But there was one person who had defied Trump and his election lies ousted on Tuesday, according to a CNN projection: Rusty Bowers, the Arizona House speaker. Bowers testified in June about the pressure he faced to overturn the state’s 2020 election results from former President Donald Trump and others. In return, he was censured by his party, called “unfit to serve” – and now has lost his primary for a state Senate seat.
Tudor Dixon, the conservative commentator endorsed by Trump in the final days of the race and backed by large factions of the Michigan Republican establishment, won the state’s GOP primary to take on Democratic Gov. Gretchen Whitmer, CNN projected.
The clash in Michigan could be one of the nation’s most competitive governor’s races.
Whitmer has cast herself as a bulwark for abortion rights in a state where Republicans have sought to enforce a 1931 law that would impose a near-total ban on abortion.
Dixon, meanwhile, framed the race in her victory speech Tuesday night as a referendum on restrictions Whitmer imposed during the Covid-19 pandemic.
Dixon, a mother of four who is backed by former Education Secretary Betsy DeVos’s family, is also an advocate of school choice — potentially positioning education as a marquee issue in November’s midterm election.
Rep. Haley Stevens’ projected Democratic primary victory in Michigan’s newly drawn 11th Congressional District over fellow Rep. Andy Levin marks another blow against progressives in what has been a mostly disappointing primary season.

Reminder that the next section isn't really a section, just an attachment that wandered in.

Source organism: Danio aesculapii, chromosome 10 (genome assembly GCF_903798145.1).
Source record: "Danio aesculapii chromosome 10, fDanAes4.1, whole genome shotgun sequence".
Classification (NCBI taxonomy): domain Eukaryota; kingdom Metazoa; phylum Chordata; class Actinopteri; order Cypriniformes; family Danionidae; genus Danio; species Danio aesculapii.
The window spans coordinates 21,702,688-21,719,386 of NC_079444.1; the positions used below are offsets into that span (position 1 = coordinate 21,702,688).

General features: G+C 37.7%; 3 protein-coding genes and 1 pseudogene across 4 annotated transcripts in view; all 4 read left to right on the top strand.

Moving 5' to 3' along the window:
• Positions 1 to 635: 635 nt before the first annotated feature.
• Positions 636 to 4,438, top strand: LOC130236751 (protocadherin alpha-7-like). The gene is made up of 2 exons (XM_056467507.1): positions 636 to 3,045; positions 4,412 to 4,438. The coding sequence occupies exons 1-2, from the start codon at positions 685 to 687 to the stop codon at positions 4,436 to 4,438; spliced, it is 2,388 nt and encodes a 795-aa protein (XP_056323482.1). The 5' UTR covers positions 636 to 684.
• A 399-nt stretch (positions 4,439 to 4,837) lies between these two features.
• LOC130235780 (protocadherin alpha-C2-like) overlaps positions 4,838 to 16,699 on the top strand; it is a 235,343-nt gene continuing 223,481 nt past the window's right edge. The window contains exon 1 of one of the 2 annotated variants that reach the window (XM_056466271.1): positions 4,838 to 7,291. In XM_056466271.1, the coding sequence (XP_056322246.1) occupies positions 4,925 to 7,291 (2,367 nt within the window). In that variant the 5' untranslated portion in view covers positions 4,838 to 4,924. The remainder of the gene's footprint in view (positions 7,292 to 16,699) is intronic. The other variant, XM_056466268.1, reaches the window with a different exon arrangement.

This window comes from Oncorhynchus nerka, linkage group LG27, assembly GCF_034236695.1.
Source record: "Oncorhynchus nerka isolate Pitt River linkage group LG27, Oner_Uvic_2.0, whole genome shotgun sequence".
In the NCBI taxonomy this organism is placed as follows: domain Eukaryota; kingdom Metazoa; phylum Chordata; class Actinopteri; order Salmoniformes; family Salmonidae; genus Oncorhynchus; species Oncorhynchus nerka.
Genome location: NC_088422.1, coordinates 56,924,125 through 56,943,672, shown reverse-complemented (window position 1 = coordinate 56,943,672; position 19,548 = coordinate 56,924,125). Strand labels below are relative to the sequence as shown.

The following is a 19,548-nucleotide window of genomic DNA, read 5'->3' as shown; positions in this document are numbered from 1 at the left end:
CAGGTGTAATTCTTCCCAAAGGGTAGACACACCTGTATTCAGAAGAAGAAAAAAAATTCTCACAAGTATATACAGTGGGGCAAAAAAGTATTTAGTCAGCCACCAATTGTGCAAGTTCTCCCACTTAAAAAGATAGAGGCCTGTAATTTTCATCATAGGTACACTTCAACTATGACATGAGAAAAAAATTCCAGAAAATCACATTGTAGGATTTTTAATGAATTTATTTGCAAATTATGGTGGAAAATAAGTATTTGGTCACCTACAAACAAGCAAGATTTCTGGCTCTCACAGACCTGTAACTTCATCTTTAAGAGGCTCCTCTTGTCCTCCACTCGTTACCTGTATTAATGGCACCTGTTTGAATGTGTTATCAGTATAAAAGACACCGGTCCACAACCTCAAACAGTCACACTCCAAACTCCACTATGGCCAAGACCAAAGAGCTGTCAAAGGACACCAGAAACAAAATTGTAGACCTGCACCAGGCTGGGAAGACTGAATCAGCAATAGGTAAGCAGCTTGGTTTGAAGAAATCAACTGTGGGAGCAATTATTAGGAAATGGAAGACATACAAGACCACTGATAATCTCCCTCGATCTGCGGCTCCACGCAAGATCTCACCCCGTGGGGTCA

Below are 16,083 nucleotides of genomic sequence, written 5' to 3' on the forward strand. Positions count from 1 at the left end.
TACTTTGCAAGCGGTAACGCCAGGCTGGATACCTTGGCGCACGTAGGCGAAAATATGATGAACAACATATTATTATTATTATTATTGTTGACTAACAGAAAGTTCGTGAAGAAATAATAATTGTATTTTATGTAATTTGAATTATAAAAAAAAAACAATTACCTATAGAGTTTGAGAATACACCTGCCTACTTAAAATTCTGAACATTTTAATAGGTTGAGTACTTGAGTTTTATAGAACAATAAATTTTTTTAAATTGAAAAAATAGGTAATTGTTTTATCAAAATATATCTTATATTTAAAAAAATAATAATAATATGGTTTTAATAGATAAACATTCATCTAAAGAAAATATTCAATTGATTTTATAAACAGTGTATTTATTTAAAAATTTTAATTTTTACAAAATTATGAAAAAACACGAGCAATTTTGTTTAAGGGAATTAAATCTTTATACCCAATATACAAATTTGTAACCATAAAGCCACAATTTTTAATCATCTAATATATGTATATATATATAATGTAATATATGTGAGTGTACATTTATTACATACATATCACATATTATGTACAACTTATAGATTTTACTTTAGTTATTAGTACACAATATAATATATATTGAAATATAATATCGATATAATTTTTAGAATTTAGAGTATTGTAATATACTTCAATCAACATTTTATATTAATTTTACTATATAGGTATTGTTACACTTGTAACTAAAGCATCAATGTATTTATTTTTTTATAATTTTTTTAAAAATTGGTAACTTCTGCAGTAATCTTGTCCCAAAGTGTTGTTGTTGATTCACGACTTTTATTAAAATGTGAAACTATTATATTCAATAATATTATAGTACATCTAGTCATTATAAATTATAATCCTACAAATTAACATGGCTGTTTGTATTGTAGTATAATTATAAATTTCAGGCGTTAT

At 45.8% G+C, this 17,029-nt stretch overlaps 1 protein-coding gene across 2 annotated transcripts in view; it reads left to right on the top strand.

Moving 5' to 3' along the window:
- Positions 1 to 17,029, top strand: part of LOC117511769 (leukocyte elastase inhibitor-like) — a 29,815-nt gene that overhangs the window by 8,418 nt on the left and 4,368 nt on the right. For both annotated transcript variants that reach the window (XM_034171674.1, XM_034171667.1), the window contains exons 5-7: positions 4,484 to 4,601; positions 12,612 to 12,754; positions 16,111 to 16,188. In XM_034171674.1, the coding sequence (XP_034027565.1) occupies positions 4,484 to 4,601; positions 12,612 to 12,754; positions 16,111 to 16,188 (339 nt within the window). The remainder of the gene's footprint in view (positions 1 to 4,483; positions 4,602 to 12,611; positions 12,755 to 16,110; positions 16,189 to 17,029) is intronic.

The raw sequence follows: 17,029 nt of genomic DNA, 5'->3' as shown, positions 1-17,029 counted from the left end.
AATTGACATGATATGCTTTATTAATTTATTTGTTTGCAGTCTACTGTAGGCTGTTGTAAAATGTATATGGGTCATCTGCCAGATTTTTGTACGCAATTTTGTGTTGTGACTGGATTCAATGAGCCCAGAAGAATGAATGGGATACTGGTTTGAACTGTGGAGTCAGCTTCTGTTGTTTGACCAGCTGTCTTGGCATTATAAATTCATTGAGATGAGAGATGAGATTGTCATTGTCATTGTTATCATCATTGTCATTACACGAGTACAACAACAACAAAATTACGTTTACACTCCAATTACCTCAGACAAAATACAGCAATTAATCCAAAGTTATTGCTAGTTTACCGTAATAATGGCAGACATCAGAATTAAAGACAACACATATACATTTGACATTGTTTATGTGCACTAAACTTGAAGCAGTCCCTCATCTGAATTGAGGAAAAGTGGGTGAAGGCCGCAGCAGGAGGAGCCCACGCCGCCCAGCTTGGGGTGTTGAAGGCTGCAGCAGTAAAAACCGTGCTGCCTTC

It’s also a resounding victory for the American Israel Public Affairs Committee, or AIPAC, and its super PAC, United Democracy Project, which has spent millions backing moderate, more staunchly pro-Israel candidates in Democratic primaries.
Stevens and Levin are both supportive of Israel, but Levin – who is Jewish – has been more willing to criticize its government’s treatment of Palestinians and is the lead sponsor of the Two-State Solution Act.
Progressive Democrats, frequently targeted by AIPAC spending this primary season, have fumed at fellow Democrats for accepting or courting support from the group, which has also contributed to Republican election deniers. AIPAC has defended the practice, arguing that its policy goals need bipartisan support.
J Street, a liberal pro-Israel group that has clashed with AIPAC, tried to boost Levin with a $700,000 July ad buy, but that sum paled in comparison to the millions bundled by AIPAC and more than $4 million spend by UDP.